In his allegory on the Christian life entitled Pilgrim's Progress, the Puritan author John Bunyan has a guide named Interpreter take the protagonist named Christian into a very dark room where he sees a man in an iron cage. The man in the iron cage is an allegorical figure representing an apostate. We might adopt this apostate--the man in an iron cage--as a symbol of secular liberalism, a secular liberalism which represents the last whiffs of a dismantled Christendom which long ago rejected Christ, and now reviles Christ.
The man, Bunyan tells us, "seemed very sad; he sat with his eyes looking down to the ground . . . and he sighed as if he would break his heart."
Christian asks the man in the iron cage, suggesting he is something less than a man, an animal or even a thing: "What art thou?" To which question the man answered enigmatically, "I am what I was not once." Christian's interest is piqued by this strange reply, and so the following dialogue ensues:
CHRISTIAN: What wast thou once?
THE MAN IN THE IRON CAGE: The man said, I was once a fair and flourishing professor, both in mine own eyes, and also in the eyes of others: I once was, as I thought, fair for the celestial city, and had then even joy at the thoughts that I should get thither.
CHRISTIAN: Well, but what art thou now?
THE MAN IN THE IRON CAGE: I am now a man of despair, and am shut up in it, as in this iron cage. I cannot get out; Oh now I cannot!
CHRISTIAN: But how camest thou into this condition?
THE MAN IN THE IRON CAGE: I left off to watch and be sober: I laid the reins upon the neck of my lusts; I sinned against the light of the word, and the goodness of God; I have grieved the Spirit, and he is gone; I tempted the devil, and he is come to me; I have provoked God to anger, and he has left me: I have so hardened my heart, that I cannot repent.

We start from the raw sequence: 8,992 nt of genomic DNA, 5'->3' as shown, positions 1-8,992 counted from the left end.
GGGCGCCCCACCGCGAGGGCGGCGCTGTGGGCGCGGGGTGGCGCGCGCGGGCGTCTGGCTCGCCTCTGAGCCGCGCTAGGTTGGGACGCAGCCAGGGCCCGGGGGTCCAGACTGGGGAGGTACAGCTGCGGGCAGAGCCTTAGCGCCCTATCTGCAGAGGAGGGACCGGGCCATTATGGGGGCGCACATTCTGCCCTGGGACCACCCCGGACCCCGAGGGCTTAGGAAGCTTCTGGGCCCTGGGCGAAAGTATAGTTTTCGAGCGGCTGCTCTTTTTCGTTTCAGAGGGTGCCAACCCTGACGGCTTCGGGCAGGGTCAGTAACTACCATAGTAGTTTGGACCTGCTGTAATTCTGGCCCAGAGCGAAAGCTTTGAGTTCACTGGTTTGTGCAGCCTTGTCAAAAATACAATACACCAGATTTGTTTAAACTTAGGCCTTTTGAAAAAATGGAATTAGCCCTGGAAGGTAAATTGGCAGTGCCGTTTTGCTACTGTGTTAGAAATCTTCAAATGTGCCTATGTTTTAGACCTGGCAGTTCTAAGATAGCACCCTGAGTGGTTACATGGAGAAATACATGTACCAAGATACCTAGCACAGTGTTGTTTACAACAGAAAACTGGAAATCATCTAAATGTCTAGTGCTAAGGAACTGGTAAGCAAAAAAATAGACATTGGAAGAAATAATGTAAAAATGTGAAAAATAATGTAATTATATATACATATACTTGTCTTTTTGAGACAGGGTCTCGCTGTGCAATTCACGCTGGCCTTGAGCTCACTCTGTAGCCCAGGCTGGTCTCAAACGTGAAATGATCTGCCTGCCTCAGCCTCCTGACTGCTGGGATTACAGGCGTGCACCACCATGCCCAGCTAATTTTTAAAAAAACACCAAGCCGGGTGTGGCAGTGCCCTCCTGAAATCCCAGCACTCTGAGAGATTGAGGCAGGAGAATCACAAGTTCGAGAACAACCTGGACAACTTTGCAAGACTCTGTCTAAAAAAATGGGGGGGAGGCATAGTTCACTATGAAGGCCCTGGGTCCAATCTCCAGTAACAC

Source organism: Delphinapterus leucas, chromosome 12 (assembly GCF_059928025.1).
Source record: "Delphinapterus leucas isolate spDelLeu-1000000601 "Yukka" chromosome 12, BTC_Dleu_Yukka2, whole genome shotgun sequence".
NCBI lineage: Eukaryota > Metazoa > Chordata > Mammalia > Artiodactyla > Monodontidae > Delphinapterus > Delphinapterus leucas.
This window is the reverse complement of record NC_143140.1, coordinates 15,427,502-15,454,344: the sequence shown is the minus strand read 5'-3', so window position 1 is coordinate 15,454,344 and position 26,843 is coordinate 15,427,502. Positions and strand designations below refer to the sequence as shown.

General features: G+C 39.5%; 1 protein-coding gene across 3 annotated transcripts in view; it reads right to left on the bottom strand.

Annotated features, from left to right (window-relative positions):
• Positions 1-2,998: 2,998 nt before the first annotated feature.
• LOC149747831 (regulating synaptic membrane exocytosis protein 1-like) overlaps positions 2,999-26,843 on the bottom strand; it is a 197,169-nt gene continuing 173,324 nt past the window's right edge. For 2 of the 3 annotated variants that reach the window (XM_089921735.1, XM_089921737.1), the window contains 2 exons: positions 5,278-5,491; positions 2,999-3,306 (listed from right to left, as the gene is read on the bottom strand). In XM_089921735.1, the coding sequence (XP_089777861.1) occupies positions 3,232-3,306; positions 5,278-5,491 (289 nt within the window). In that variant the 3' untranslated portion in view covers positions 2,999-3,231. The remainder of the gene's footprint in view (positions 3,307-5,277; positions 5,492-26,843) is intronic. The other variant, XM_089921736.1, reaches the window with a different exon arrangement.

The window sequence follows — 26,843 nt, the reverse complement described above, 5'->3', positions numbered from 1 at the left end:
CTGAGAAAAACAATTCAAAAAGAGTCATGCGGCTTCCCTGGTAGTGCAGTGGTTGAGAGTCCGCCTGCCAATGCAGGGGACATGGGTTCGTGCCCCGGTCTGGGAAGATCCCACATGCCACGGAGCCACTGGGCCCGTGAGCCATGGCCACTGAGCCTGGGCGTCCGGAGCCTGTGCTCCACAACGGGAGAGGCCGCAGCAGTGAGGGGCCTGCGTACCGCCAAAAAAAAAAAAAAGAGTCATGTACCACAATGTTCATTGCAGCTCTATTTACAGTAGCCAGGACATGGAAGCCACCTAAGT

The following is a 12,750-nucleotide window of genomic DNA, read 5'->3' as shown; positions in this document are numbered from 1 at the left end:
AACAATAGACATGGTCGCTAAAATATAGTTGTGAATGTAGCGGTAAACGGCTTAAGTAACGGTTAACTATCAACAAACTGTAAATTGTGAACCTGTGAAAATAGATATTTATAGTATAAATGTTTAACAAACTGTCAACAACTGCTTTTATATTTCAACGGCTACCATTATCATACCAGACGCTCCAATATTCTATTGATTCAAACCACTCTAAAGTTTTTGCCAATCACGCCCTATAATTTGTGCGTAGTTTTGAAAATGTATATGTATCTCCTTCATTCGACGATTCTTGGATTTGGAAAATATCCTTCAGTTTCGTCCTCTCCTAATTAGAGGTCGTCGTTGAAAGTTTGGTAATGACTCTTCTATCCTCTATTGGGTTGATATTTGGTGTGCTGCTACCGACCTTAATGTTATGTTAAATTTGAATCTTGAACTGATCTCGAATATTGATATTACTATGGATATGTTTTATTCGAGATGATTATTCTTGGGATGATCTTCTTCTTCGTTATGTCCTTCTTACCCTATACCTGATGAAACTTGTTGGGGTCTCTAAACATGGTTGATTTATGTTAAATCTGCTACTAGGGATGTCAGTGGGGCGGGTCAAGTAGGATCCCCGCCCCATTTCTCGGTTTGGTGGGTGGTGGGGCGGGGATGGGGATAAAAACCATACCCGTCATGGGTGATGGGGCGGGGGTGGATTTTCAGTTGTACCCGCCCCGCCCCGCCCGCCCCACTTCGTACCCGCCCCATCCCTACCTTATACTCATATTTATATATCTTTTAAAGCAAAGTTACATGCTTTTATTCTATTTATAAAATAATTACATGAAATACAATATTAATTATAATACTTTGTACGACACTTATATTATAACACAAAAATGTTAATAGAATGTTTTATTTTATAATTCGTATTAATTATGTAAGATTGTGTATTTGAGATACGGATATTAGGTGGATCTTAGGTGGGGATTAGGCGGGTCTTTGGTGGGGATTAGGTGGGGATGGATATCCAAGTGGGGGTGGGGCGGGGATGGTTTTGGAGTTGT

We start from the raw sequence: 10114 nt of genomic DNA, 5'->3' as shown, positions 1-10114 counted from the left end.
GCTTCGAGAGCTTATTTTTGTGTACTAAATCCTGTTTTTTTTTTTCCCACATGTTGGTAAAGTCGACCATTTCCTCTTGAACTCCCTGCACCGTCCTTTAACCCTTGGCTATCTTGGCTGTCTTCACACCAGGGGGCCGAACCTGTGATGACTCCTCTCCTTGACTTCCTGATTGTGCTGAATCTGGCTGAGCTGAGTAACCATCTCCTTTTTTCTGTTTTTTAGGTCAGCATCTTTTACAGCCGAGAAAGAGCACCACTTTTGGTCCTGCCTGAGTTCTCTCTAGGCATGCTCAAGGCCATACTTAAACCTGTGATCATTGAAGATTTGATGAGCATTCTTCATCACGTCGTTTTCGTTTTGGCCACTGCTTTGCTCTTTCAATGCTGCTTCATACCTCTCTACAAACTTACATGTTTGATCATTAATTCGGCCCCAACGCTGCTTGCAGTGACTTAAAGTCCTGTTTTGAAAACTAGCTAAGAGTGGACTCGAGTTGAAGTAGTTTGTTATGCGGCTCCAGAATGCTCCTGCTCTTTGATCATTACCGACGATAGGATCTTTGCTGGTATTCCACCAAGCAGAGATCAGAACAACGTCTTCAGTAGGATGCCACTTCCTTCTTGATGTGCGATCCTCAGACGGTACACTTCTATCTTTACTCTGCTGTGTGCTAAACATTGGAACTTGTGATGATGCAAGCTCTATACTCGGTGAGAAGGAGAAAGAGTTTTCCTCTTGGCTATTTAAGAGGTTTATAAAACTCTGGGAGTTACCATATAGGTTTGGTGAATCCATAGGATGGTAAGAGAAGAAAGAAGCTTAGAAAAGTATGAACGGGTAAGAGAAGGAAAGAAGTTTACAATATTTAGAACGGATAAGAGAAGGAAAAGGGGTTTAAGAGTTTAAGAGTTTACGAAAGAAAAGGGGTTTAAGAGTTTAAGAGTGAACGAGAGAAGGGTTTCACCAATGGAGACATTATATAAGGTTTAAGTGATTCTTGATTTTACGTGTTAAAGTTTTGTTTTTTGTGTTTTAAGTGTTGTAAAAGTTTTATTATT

The scene and the dialogue obviously rattle Christian, and he turns to Interpreter his guide and asks whether there is any hope for the man in the iron cage. The Interpreter encourages Christian to ask the man in the iron cage just that question. So the dialogue re-ensues:
CHRISTIAN: Is there no hope, but you must be kept in the iron cage of despair?
THE MAN IN THE IRON CAGE: No, none at all.
CHRISTIAN: Why, the Son of the Blessed is very pitiful.
THE MAN IN THE IRON CAGE: I have crucified him to myself afresh, I have despised his person, I have despised his righteousness; I have counted his blood an unholy thing; I have done despite to the spirit of grace, therefore I have shut myself out of all the promises and there now remains to me nothing but threatenings, dreadful threatenings, faithful threatenings of certain judgment and fiery indignation, which shall devour me as an adversary.
CHRISTIAN: For what did you bring yourself into this condition?
THE MAN IN THE IRON CAGE: For the lusts, pleasures, and profits of this world; in the enjoyment of which I did then promise myself much delight: but now every one of those things also bite me, and gnaw me like a burning worm.
For the Puritan Bunyan, the man in the iron cage could no longer repent and turn. The Calvinistic God of steely double predestination, a juggernaut of a doctrine, would not allow it.
CHRISTIAN: But canst thou not now repent and turn?
THE MAN IN THE IRON CAGE: God hath denied me repentance. His word gives me no encouragement to believe; yea, himself hath shut me up in this iron cage: nor can all the men in the world let me out. Oh eternity! eternity! how shall I grapple with the misery that I must meet with in eternity?
But the answer of Bunyan's dour Calvinism is not the answer a Catholic Christian would give. Is there a way out for the man in the "iron cage"? According to Pope Benedict XVI, there is. In our next article, we shall look at what Pope Benedict XVI believes is the door out of the "iron cage" of modern secularism, and where the man in the iron cage may find the key.
Andrew M. Greenwell is an attorney licensed to practice law in Texas, practicing in Corpus Christi, Texas. He is married with three children. He maintains a blog entirely devoted to the natural law called Lex Christianorum. You can contact Andrew at firstname.lastname@example.org.